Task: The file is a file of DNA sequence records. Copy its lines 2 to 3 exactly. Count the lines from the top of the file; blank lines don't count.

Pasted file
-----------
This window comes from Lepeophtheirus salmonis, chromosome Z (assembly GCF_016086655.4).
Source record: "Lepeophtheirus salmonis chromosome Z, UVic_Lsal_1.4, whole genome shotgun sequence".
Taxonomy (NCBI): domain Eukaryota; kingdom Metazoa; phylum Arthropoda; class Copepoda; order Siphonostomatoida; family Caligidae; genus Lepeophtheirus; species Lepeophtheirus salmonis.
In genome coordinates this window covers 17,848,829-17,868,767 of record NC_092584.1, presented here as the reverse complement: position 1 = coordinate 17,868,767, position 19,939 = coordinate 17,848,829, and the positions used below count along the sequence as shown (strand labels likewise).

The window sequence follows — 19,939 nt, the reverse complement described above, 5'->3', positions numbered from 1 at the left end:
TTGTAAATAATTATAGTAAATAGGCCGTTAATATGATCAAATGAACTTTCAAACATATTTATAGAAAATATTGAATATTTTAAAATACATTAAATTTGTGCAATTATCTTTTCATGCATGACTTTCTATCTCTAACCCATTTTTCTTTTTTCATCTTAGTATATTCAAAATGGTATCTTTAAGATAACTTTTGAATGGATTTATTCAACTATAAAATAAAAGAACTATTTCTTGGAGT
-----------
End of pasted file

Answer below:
Source record: "Lepeophtheirus salmonis chromosome Z, UVic_Lsal_1.4, whole genome shotgun sequence".
Taxonomy (NCBI): domain Eukaryota; kingdom Metazoa; phylum Arthropoda; class Copepoda; order Siphonostomatoida; family Caligidae; genus Lepeophtheirus; species Lepeophtheirus salmonis.